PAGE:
Still, on paper, the Celtics have more one-big bandwidth than the Warriors. That is the luxury the defensive pressure and malleability Brown, Smart, Tatum and White afford them. They should be looking to maximize that flexibility.
Turning to Horford may simply no longer be the answer. He more than Robert Williams III needs to play back in actions featuring Stephen Curry, and saddling a 36-year-old with 35-plus minutes per game is a lot to ask.
Pivoting to more RW3-as-the-lone-big lineups is dependent on the state of his left knee, which has dictated how the Celtics use him all playoffs. But he's cleared 30 minutes in each of the past two games, and the numbers for this series favor his usage.
In the 47 minutes RW3 has logged without Horford, Boston is outscoring Golden State by 20 points per 100 possessions. Through the 48-plus minutes Horford has tallied sans RW3, meanwhile, the Celtics are getting waxed by 20 points per 100 possessions. For the rest of this series, Boston seems better off flipping the script. It doesn't have to increase RW3's overall minutes, per se. It just needs to get him more reps as the lone man in the middle.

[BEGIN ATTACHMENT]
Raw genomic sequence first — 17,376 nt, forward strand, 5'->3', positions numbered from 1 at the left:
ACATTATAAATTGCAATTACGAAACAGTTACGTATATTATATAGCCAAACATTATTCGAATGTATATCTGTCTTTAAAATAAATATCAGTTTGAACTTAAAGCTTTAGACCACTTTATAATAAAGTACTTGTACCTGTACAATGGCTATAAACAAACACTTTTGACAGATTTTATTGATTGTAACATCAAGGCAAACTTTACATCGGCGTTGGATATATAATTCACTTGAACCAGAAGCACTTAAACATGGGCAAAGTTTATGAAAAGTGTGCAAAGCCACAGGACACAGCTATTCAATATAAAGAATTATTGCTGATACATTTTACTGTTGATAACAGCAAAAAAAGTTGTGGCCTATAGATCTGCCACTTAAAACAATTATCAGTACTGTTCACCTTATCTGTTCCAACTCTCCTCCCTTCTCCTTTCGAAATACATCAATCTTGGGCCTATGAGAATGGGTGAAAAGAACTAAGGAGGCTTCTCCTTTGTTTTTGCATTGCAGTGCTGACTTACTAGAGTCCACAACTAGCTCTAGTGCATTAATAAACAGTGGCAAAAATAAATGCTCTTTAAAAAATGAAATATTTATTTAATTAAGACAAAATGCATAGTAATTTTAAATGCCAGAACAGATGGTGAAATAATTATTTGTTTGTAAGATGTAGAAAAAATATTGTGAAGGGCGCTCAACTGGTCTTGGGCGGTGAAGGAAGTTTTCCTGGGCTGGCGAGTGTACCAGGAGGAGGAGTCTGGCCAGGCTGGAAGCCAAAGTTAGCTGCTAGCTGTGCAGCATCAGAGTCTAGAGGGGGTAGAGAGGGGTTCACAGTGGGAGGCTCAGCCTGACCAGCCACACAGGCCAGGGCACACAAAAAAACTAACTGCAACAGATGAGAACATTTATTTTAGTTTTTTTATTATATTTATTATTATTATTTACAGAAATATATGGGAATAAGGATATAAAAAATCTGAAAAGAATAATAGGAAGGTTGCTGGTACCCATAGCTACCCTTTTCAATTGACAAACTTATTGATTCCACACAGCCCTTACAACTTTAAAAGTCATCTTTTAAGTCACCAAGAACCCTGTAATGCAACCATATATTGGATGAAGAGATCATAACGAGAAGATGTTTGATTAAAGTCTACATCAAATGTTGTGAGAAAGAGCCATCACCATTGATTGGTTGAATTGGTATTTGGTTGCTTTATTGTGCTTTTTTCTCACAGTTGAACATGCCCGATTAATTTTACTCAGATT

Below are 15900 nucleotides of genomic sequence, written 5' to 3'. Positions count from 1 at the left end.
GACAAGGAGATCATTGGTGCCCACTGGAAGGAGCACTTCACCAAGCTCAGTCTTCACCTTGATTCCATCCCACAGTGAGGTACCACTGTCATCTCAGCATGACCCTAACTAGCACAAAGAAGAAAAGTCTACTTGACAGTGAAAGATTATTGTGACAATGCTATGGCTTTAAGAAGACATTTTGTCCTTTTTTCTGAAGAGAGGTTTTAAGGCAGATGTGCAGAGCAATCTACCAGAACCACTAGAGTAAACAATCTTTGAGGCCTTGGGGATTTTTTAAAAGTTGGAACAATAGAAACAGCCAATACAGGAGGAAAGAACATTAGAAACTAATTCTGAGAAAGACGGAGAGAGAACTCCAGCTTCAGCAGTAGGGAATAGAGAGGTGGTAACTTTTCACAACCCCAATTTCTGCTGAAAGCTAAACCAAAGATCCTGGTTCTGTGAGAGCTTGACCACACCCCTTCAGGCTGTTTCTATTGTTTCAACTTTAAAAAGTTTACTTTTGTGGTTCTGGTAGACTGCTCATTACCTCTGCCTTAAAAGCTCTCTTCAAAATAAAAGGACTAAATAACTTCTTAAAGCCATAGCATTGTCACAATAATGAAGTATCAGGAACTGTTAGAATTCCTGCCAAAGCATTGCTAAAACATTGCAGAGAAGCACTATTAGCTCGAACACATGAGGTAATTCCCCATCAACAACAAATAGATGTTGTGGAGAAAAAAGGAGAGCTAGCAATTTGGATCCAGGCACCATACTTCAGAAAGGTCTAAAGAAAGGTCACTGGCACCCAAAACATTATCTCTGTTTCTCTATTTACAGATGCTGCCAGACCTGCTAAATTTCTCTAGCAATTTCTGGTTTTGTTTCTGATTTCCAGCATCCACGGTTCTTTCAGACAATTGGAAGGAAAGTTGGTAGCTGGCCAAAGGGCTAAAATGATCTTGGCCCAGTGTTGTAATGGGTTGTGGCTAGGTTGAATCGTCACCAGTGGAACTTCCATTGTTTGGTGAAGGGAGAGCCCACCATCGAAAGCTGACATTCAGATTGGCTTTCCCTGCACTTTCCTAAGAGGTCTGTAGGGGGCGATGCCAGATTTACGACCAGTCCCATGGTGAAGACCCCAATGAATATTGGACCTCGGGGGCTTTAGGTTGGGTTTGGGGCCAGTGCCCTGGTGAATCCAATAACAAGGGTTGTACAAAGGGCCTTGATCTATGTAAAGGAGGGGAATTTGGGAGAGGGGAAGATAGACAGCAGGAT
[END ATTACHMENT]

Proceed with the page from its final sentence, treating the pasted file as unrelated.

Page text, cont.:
Don't Over-Defend Steph Curry
Onlookers by and large annihilated the Celtics for playing drop coverage against Stephen Curry through the first four games of this series. Then, on the heels of Steph's 43-point masterpiece in Game 4, Boston threw more face-guarding, doubles and outright blitzes at the man-myth-legend during Game 5.